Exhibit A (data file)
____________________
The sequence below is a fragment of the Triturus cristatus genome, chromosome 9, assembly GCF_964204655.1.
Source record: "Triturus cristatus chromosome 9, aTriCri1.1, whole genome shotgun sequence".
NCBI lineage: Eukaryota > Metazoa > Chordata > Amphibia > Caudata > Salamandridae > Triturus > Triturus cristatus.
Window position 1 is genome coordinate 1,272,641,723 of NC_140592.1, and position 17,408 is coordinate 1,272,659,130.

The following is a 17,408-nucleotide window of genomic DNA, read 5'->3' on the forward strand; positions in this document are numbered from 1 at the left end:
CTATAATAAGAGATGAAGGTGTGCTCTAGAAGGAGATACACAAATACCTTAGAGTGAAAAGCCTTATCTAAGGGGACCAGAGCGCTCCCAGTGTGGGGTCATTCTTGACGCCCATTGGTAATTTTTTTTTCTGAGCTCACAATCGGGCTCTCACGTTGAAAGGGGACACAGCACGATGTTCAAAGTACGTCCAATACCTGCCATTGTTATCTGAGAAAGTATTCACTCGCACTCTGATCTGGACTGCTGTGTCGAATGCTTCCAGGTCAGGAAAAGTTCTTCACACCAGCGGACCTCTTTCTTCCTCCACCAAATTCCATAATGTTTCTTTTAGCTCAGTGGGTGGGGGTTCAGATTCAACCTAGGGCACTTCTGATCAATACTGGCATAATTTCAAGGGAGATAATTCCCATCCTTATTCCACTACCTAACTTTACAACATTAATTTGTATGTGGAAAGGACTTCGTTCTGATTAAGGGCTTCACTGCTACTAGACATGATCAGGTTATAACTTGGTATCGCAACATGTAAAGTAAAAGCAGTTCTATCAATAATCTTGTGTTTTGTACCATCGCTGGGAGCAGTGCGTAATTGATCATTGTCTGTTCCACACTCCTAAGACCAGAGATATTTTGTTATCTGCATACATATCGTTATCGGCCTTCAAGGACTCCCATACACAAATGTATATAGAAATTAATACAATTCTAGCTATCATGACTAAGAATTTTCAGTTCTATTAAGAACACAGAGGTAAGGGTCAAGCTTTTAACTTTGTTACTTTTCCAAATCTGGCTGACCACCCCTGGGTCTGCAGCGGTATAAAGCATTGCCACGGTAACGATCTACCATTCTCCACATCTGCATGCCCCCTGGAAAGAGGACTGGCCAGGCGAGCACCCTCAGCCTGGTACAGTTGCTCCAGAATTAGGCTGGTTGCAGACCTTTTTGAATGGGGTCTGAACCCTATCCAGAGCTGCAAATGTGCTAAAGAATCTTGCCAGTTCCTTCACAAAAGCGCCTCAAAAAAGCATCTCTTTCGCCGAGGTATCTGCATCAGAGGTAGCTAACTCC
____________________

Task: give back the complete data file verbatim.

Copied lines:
The sequence below is a fragment of the Triturus cristatus genome, chromosome 9, assembly GCF_964204655.1.
Source record: "Triturus cristatus chromosome 9, aTriCri1.1, whole genome shotgun sequence".
NCBI lineage: Eukaryota > Metazoa > Chordata > Amphibia > Caudata > Salamandridae > Triturus > Triturus cristatus.
Window position 1 is genome coordinate 1,272,641,723 of NC_140592.1, and position 17,408 is coordinate 1,272,659,130.

The following is a 17,408-nucleotide window of genomic DNA, read 5'->3' on the forward strand; positions in this document are numbered from 1 at the left end:
CTATAATAAGAGATGAAGGTGTGCTCTAGAAGGAGATACACAAATACCTTAGAGTGAAAAGCCTTATCTAAGGGGACCAGAGCGCTCCCAGTGTGGGGTCATTCTTGACGCCCATTGGTAATTTTTTTTTCTGAGCTCACAATCGGGCTCTCACGTTGAAAGGGGACACAGCACGATGTTCAAAGTACGTCCAATACCTGCCATTGTTATCTGAGAAAGTATTCACTCGCACTCTGATCTGGACTGCTGTGTCGAATGCTTCCAGGTCAGGAAAAGTTCTTCACACCAGCGGACCTCTTTCTTCCTCCACCAAATTCCATAATGTTTCTTTTAGCTCAGTGGGTGGGGGTTCAGATTCAACCTAGGGCACTTCTGATCAATACTGGCATAATTTCAAGGGAGATAATTCCCATCCTTATTCCACTACCTAACTTTACAACATTAATTTGTATGTGGAAAGGACTTCGTTCTGATTAAGGGCTTCACTGCTACTAGACATGATCAGGTTATAACTTGGTATCGCAACATGTAAAGTAAAAGCAGTTCTATCAATAATCTTGTGTTTTGTACCATCGCTGGGAGCAGTGCGTAATTGATCATTGTCTGTTCCACACTCCTAAGACCAGAGATATTTTGTTATCTGCATACATATCGTTATCGGCCTTCAAGGACTCCCATACACAAATGTATATAGAAATTAATACAATTCTAGCTATCATGACTAAGAATTTTCAGTTCTATTAAGAACACAGAGGTAAGGGTCAAGCTTTTAACTTTGTTACTTTTCCAAATCTGGCTGACCACCCCTGGGTCTGCAGCGGTATAAAGCATTGCCACGGTAACGATCTACCATTCTCCACATCTGCATGCCCCCTGGAAAGAGGACTGGCCAGGCGAGCACCCTCAGCCTGGTACAGTTGCTCCAGAATTAGGCTGGTTGCAGACCTTTTTGAATGGGGTCTGAACCCTATCCAGAGCTGCAAATGTGCTAAAGAATCTTGCCAGTTCCTTCACAAAAGCGCCTCAAAAAAGCATCTCTTTCGCCGAGGTATCTGCATCAGAGGTAGCTAACTCC